Adjusting to College in the Lower 48

Alaskans at Harvard

John Pananen '89-'90 couldn't stand it anymore.

Too many people. Too much noise. And much, much, too much studying.

So he left. He left Harvard after the spring of 1986 because freshman year was more than he had bargained for, and school was too far away from his home in Salcha, Alaska.

As the rest of his class returned to Cambridge that fall, John set himself up in a cabin 50 miles east of Fairbanks, Alaska, and began life alone as a trapper, using the skills his father had taught him as a child. Every day he would rise, strap on his pack and set out to check his traps for whatever they might yield--martens, wolverines, lynx and the like. Subsisting primarily on flour pancakes and the occasional moose or caribou steak, he was prepared to trap through the end of the trapping season in February.

"I hated freshman year," Pananen explains. "I had no intention of coming back to Harvard--ever."


When Pananen came out of the wilderness after four months, he went looking for work in Fairbanks. He had gathered only 12 animal pelts--a low total for the time he'd spent trapping; he had several frostbitten toes; and on one occasion, he had fallen through the ice on a river that flowed by his trapline. He was ready for a new job.

In Fairbanks, Pananen worked for a short time as a plumber and then behind the counter at the local MacDonalds. Unhappy with both jobs, he reconsidered his decision to leave Harvard.

"I recognized the necessity of getting a real job," he laughs. "I thought maybe I should come back and stick it out."

Pananen is now back in Cambridge, finishing his sophomore year. But when the biology concentrator looks back to the hardest moments of the last several years, he doesn't only talk about falling into freezing rivers or living alone in sub-zero temperatures. He'll just as soon mention taking Chemistry 10 as a freshman.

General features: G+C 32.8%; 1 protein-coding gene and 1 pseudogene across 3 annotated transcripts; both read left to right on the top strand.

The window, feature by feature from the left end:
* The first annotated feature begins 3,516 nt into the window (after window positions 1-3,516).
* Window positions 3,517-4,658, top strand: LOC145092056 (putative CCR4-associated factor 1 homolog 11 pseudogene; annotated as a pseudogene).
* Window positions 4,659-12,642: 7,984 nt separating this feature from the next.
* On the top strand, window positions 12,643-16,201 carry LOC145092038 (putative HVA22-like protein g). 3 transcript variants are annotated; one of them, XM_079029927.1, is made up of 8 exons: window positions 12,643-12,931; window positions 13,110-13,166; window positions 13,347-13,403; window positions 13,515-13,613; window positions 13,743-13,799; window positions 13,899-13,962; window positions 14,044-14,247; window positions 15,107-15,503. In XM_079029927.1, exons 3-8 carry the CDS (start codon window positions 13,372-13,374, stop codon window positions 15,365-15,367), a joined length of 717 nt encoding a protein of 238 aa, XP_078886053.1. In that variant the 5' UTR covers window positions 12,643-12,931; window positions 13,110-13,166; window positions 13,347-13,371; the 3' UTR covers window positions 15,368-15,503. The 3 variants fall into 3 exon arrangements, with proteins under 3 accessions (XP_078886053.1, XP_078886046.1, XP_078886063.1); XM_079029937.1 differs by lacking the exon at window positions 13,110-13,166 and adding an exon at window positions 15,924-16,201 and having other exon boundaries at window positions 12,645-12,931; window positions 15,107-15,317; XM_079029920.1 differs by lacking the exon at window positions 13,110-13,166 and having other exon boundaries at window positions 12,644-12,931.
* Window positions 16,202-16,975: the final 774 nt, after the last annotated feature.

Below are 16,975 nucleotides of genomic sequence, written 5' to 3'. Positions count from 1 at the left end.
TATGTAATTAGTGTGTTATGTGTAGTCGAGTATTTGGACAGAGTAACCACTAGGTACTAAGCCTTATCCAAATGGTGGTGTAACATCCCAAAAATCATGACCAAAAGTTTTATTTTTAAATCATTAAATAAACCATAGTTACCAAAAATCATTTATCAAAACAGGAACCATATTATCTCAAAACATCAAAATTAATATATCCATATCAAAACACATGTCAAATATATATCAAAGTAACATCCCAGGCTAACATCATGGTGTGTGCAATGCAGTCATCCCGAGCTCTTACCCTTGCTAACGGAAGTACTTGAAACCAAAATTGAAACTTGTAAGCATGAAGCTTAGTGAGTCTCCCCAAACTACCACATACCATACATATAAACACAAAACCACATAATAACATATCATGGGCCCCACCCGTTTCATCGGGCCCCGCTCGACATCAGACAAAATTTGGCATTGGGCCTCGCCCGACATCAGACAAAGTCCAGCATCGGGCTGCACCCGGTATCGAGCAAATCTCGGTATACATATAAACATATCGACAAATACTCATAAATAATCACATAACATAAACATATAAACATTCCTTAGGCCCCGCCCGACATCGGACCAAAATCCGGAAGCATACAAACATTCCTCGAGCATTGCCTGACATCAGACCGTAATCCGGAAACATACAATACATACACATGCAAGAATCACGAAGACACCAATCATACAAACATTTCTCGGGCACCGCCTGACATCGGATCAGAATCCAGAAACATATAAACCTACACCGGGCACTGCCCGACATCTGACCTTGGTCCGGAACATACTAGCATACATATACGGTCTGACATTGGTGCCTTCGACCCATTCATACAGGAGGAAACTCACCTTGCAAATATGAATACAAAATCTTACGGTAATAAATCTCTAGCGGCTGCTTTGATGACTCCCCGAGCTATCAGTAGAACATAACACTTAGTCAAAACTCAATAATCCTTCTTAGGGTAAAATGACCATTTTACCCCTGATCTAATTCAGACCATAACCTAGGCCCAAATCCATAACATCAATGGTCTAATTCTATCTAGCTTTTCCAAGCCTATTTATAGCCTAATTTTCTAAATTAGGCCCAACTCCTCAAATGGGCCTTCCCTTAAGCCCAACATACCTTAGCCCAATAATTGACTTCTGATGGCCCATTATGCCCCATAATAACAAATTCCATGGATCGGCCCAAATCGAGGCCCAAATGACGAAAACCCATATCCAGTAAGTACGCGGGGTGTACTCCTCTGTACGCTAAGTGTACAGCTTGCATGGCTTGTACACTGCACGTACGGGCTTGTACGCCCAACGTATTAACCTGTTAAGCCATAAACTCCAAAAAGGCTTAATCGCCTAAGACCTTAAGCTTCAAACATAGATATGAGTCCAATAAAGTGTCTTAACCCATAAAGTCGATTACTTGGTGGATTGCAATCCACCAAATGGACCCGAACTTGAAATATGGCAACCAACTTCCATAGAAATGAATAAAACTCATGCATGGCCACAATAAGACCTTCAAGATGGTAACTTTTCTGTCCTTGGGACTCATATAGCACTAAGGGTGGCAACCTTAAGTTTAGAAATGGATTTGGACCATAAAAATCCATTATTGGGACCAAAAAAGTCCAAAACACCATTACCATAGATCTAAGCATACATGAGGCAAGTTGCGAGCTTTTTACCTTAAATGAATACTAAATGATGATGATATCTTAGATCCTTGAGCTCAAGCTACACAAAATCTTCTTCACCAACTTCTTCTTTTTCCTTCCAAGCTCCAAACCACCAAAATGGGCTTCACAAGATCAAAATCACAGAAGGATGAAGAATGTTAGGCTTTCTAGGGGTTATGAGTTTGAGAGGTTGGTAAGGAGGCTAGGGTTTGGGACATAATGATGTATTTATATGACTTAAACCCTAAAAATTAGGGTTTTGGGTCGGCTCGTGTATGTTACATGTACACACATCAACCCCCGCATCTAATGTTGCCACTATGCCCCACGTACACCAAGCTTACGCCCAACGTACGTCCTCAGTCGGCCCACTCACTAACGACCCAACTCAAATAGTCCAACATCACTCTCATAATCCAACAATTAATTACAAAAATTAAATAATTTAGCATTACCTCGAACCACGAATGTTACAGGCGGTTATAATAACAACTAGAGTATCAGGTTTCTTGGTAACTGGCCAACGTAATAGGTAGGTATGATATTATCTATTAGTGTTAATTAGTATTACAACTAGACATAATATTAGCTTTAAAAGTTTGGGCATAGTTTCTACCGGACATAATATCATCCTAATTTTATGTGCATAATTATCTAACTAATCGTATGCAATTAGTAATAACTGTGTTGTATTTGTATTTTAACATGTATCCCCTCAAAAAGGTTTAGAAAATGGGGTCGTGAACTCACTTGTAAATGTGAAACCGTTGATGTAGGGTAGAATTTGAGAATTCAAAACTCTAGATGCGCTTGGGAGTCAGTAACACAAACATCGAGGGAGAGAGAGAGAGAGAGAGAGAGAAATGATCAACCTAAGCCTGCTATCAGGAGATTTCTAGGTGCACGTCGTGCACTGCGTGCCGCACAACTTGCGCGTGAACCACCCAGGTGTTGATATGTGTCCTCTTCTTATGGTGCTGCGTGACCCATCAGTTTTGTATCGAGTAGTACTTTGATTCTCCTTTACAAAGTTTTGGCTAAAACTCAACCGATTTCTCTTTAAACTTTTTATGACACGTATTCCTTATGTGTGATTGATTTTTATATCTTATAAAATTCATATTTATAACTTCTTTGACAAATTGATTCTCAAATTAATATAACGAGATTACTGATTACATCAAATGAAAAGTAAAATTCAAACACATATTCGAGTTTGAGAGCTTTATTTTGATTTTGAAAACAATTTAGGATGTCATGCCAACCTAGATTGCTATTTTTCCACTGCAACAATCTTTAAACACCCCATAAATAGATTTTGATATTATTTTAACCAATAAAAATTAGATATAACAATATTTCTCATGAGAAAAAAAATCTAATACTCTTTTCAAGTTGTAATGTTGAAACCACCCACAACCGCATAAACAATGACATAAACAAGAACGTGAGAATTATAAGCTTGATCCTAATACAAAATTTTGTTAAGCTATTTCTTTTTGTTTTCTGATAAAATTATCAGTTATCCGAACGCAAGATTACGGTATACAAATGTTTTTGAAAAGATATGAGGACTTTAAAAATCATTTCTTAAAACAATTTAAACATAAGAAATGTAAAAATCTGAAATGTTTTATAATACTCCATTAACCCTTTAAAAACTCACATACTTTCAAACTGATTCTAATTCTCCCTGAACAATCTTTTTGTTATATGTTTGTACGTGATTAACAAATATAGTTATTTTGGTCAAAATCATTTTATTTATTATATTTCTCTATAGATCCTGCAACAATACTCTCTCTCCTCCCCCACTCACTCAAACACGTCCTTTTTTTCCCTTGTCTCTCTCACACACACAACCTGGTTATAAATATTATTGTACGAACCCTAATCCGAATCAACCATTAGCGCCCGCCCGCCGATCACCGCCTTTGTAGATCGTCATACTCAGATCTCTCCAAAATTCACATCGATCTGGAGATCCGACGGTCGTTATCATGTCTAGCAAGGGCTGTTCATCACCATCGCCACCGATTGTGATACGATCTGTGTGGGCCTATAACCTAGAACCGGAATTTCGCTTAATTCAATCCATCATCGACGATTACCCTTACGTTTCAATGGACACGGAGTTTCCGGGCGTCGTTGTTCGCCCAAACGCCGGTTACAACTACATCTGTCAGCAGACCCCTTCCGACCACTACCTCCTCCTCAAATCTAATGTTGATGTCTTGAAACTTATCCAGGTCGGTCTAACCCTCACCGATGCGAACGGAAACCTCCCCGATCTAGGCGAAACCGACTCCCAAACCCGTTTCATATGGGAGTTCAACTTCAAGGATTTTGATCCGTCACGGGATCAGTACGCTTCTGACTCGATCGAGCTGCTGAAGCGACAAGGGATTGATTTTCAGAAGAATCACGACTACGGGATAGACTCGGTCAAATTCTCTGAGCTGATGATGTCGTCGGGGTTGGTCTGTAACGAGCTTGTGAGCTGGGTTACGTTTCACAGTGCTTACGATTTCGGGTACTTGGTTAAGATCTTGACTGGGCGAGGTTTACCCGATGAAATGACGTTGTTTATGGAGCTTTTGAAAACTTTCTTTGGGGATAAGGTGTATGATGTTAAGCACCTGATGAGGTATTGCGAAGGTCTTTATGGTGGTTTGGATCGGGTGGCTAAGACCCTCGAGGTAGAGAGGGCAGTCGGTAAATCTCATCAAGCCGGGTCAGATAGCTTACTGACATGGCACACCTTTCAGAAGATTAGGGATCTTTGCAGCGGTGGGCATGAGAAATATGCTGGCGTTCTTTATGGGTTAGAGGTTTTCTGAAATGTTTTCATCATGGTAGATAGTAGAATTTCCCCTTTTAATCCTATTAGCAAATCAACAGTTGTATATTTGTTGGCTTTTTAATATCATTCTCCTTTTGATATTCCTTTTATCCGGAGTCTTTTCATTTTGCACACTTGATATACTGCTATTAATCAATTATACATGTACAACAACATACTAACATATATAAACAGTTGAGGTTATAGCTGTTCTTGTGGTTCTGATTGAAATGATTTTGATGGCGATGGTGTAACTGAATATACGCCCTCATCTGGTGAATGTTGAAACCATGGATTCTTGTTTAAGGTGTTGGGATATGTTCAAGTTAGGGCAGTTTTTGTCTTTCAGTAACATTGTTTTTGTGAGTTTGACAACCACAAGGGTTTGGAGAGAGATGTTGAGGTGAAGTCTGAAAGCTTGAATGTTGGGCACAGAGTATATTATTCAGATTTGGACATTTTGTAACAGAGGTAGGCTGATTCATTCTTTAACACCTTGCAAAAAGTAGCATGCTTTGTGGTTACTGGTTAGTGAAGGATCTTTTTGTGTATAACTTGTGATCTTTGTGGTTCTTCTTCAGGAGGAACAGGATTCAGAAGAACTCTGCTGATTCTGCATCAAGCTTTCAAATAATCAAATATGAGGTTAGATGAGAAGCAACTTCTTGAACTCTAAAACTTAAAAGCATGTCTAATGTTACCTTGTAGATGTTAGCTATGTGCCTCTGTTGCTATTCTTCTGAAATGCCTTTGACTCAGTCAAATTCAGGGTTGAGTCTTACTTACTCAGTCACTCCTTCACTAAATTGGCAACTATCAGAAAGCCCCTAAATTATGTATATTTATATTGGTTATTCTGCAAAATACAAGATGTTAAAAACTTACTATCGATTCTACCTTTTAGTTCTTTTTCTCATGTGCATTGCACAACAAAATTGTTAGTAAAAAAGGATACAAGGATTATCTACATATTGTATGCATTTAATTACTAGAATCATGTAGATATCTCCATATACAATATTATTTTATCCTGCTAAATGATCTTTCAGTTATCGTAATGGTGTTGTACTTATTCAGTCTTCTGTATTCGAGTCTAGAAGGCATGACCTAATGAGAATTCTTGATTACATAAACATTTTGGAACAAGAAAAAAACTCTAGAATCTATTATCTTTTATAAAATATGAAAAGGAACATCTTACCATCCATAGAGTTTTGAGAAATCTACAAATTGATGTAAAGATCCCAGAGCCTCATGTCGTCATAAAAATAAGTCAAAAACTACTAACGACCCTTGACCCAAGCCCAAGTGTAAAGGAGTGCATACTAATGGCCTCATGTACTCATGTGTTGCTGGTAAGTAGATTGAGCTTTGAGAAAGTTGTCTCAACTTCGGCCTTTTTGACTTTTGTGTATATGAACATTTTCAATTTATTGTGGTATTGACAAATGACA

"That was a nightmare," he says. "I had no clue how to study. I just hated it."

Tok Thompson '88 tells a similar story. Thompson came to Harvard from Kenai, Alaska, where his nearest neighbor was more than two miles away. After a "horrible" freshman year, he transferred to the University of California at Santa Barbara. But, like Pananen, Thompson reconsidered his original decision to leave Cambridge. The anthropology major will graduate in June, having written his thesis on a small group of commercial fishermen in southwestern Alaska.

Pananen and Thompson both hail from America's largest and least settled state--Alaska--where it is dark for as many as 20 hours a day in the winter and where temperatures drop as low as 60 degrees below zero. Pananen and Thompson are not alone at Harvard. They are two of the 13 Alaskans currently enrolled at the College. Migrating from towns such as North Pole and Copper Center, these students travel nearly 4000 miles to come to school. None of the 13 agrees exactly what it means to be an Alaskan at Harvard, but most are in accord about one thing--it's a big adjustment to make.

"I was so used to having the mountains around," says Scott Merriner '90, of Dillingham, Alaska. "Here you can't even see the stars."

But not all residents of the state known as "the last frontier" have trouble with the transition. While Mia Costello '90 acknowledges that coming to Cambridge from Anchorage required some adjustment, she downplays the difficulty. Costello found a niche on the Harvard swim team soon after her arrival. This February she led the women's swim team to its first-ever title in the Eastern Intercollegiate Women's Swimming League championships. Finishing first in both the 100- and 200-yard breaststroke events, the sophomore also swam the breaststroke leg for Harvard's winning 200- and 400-yard medley relay teams. Her season's efforts earned Costello a spot on this year's All-America women's swim team.

"The swimming helped me adjust," Costello says. "With the team, suddenly I had lots of friends."